This game had all the makings of a rout.
Georgia, decidedly an underdog, had dropped its two preliminary games of the Legends Classic—first at home to Youngstown State and again at Stegemen Coliseum to Southern Miss in overtime—before stumbling into the preset semifinals in Brooklyn.
Then, at least for one half against the nation’s top-rated team, the Bulldogs unexpectedly look like they belonged. The kicker? Their one lottery talent had almost nothing to do with their success.
Georgia nursed a one-point lead at the break over No. 1 Indiana despite the Bulldogs’ lone star, Kentavious Caldwell-Pope, hitting just two shots in the first half. The slumping Caldwell-Pope finished with 14 points on a poor shooting night—he shot just 4 of 15 from the floor—as the Dawgs threatened to pull the upset of the early season. Too bad for them Indiana wasn’t willing to cooperate.
The Hoosiers, dealing with problems involving their own star, used a 19-4 run midway through the second half to turn a four-point deficit into a commanding 11-point lead, which they parlayed into a 66-53 win in the semifinals of the Legends Classic.
Indiana did most of its damage without preseason national player of the year Cody Zeller, who spent most of the first half—11 minutes in all—on the bench because of foul trouble. Zeller scored just six points (2-4 FG) on the night while pulling down only four rebounds. His time on the bench, where he fought through coughs and other flu-like symptoms, allowed the 7-footer to better appreciate the Victor Oladipo and Jordan Hulls show.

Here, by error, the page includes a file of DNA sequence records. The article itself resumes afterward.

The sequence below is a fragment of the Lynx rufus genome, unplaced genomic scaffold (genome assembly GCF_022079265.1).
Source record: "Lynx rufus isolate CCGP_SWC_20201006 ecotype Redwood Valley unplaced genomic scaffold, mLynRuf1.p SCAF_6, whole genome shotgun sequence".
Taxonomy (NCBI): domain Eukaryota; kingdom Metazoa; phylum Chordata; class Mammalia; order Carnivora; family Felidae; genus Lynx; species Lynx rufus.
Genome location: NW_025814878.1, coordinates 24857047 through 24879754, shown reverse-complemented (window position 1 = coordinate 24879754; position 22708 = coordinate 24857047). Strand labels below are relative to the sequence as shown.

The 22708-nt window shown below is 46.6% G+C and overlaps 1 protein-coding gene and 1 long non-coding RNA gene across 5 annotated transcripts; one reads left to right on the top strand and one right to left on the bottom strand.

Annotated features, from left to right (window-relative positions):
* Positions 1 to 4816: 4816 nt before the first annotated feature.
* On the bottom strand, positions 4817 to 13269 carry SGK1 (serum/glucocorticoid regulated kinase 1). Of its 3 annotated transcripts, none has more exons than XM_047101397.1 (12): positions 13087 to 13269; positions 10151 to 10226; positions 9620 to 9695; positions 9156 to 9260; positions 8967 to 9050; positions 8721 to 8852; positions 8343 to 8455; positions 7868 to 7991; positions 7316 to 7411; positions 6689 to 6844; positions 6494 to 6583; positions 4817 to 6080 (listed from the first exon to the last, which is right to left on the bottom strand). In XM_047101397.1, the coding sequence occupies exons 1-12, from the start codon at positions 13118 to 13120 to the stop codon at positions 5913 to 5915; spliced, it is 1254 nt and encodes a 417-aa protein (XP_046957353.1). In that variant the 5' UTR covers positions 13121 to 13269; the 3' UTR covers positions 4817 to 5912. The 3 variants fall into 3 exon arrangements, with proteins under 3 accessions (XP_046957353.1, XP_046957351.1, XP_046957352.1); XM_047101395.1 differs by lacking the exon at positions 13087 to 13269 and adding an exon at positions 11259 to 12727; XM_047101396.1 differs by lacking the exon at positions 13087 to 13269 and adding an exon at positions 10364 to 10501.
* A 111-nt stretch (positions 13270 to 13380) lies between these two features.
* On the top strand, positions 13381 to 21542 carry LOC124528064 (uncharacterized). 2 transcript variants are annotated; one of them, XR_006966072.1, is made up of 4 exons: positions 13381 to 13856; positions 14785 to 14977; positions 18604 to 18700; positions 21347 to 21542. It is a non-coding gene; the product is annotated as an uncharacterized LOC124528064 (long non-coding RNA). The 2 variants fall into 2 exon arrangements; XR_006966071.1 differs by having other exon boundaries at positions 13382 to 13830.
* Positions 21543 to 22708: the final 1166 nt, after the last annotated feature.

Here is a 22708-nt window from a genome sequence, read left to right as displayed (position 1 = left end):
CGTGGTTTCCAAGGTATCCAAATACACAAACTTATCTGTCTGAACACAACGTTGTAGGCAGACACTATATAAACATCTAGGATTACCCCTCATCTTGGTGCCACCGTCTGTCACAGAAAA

Oladipo provided the spark and Hulls the dagger as the Hoosiers, armed with five players capable of taking over a game on any given night, rode the energy of No. 4 and the hot-shooting of No. 1 to finish off the pesky Dawgs. Oladipo’s scoring burst and work on the glass, where Indiana held a 35-21 rebounding advantage as a team, changed the tide of the game. Then Hulls’ 3-point shooting spree—he hit four of his six on the game, including his final three in the second half—allowed the Hoosiers to pad their lead.
Christian Watford chipped in 14 points and freshman Yogi Ferrell, despite only hitting one shot from the field, ran the offense well. But the night belonged foremost to a pair of secondary scorers who proved, in Cody Zeller’s absence, they can be primary scoring options in a pinch.
The Hoosiers aren’t the No. 1 team in the country strictly because of one player. If there’s anything to take away from Indiana’s skittish effort against a bad Georgia team, let it be that.